Among treatment-naive women, maternal age at the time of delivery (adjusted AOR 0.92 per 10 years older) and mother's illegal drug use (adjusted OR 3.15) were also significantly associated with detectable viral load at delivery.
However, type of ART regimen was not a significant predictor of detectable HIV RNA at delivery in either the treatment-experienced or treatment-naive groups.

"Lack of viral suppression at delivery was common in the WITS cohort, but differences by antiretroviral regimen were not identified," the study authors concluded. "Despite a transmission rate below 1% in the last 5 years of the WITS cohort, improved measures to maximize HIV-1 RNA suppression at term among high-risk women are warranted."

Study 1: Département des Maladies Infectieuses et Tropicales, Assistance Publique des Hôpitaux de Paris (AP?HP), Hôpital Pitié Salpêtrière; Institut National de la Santé et de la Recherche Médicale (INSERM) U943; Institut National Etudes Démographiques; Laboratoire de Virologie, AP?HP, Hopital Necker; Université Paris Descartes; Université Paris 7, Paris Diderot; Service de Santé Publique et Épidémiologie, AP?HP, Hopital Bicêtre; Service d'Hématologie et d'Oncologie Pédiatrique; Hôpital Trousseau; Service de Pédiatrie Générale, AP?HP, Hôpital Robert Debré; Unité d'Immunologie Hématologie Pédiatrique, AP?HP, Hôpital Necker, Paris, France; Faculté de Médecine Paris?Sud, Université Paris?Sud, Le Kremlin?Bicêtre; Service de Gynécologie?Obstétrique, AP?HP, Hôpital Louis Mourier, Colombes, France.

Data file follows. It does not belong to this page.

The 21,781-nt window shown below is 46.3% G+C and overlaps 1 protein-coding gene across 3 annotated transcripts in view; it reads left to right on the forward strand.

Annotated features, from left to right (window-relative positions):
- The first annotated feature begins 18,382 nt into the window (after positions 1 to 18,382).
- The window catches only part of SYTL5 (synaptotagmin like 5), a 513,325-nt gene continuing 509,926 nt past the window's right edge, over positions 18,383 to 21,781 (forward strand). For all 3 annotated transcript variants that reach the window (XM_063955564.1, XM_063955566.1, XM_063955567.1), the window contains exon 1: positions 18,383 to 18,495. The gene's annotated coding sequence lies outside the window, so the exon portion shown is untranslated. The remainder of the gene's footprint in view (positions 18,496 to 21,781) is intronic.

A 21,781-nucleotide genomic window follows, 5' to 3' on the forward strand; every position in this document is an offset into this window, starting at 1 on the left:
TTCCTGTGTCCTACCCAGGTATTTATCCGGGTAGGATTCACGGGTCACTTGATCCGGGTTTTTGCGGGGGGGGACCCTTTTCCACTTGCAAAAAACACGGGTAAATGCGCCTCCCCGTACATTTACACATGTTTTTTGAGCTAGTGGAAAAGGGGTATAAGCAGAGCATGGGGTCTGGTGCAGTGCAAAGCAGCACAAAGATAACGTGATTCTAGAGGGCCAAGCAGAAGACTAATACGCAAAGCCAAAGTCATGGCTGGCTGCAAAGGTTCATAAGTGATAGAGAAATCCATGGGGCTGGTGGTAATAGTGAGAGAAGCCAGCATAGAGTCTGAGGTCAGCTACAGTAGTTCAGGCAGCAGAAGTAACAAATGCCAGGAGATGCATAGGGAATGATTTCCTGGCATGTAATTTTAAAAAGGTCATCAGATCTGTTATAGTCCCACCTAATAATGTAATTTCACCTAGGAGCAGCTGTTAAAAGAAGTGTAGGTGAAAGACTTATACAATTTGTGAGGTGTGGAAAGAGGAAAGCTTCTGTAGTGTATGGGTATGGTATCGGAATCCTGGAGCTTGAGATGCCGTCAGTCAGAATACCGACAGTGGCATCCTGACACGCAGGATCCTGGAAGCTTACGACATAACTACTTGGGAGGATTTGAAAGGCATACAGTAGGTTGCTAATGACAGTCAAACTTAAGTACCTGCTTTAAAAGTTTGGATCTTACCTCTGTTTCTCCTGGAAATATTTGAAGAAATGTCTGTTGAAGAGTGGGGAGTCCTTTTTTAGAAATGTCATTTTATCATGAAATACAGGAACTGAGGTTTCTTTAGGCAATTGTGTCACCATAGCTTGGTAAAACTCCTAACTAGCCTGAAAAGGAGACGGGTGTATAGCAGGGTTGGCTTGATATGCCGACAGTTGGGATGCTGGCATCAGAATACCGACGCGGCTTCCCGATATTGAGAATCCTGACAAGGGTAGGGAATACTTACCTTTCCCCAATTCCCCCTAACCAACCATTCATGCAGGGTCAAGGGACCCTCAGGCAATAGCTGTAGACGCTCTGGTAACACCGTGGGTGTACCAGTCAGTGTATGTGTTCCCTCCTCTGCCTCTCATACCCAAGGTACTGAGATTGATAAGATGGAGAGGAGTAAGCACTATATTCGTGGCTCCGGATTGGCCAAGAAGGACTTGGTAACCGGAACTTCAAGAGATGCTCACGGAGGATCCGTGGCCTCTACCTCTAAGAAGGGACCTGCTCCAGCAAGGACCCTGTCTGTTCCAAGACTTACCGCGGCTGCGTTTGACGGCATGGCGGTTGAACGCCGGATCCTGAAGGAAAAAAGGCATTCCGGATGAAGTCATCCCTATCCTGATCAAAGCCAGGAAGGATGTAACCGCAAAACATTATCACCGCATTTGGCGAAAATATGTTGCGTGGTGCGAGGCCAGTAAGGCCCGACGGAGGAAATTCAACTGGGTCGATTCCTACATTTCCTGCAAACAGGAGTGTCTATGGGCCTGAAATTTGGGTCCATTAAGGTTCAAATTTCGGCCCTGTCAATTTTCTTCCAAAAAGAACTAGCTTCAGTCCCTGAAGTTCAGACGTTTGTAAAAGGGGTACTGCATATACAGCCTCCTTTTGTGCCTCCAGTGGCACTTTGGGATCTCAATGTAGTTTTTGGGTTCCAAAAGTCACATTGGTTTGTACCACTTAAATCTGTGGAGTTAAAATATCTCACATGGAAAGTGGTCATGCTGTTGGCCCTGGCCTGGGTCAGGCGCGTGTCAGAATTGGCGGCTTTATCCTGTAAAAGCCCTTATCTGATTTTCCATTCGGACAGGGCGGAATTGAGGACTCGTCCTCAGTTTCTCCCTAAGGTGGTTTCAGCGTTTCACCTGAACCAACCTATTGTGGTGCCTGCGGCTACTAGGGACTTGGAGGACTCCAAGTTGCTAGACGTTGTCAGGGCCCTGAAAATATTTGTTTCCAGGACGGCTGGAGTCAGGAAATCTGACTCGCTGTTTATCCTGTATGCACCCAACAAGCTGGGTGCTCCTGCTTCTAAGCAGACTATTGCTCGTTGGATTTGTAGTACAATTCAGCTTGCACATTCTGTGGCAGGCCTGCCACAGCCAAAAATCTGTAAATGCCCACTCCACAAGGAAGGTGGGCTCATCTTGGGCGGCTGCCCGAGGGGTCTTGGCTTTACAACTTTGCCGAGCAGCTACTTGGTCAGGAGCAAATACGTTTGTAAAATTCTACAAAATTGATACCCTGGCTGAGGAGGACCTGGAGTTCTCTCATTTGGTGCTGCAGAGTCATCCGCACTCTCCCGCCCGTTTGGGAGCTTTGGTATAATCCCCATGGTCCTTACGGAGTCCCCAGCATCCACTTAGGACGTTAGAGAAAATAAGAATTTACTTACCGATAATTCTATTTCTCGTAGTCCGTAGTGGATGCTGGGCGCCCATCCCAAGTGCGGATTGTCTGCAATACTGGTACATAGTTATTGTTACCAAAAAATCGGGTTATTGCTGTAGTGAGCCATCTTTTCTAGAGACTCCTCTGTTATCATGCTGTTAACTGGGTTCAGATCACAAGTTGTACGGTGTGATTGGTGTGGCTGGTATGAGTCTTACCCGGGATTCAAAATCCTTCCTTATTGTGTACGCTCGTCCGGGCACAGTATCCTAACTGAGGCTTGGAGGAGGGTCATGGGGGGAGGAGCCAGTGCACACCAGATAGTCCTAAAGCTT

Study 2: Brigham and Women's Hospital, Boston, MA; Beth Israel Deaconess Medical Center, Boston, MA; Harvard Medical School, Boston, MA; Clinical Trials and Surveys Corporation, Baltimore, MD; Eunice Kennedy Shriver National Institute of Child Health and Human Development, National Institutes of Health, Bethesda, MD; Harvard School of Public Health, Boston, MA.



R Tubiana, J Le Chenadec, C Rouzioux, and others. Factors Associated with Mother-to-Child Transmission of HIV-1 Despite a Maternal Viral Load < 500 Copies/mL at Delivery: A Case-Control Study Nested in the French Perinatal Cohort (EPF-ANRS CO1). Clinical Infectious Diseases 50(4): 585-596 (Abstract). February 15, 2010.

IT Katz, R Shapiro, D Li, and others. Risk Factors for Detectable HIV-1 RNA at Delivery Among Women Receiving Highly Active Antiretroviral Therapy in the Women and Infants Transmission Study. Journal of Acquired Immune Deficiency Syndromes (Abstract). January 8, 2010.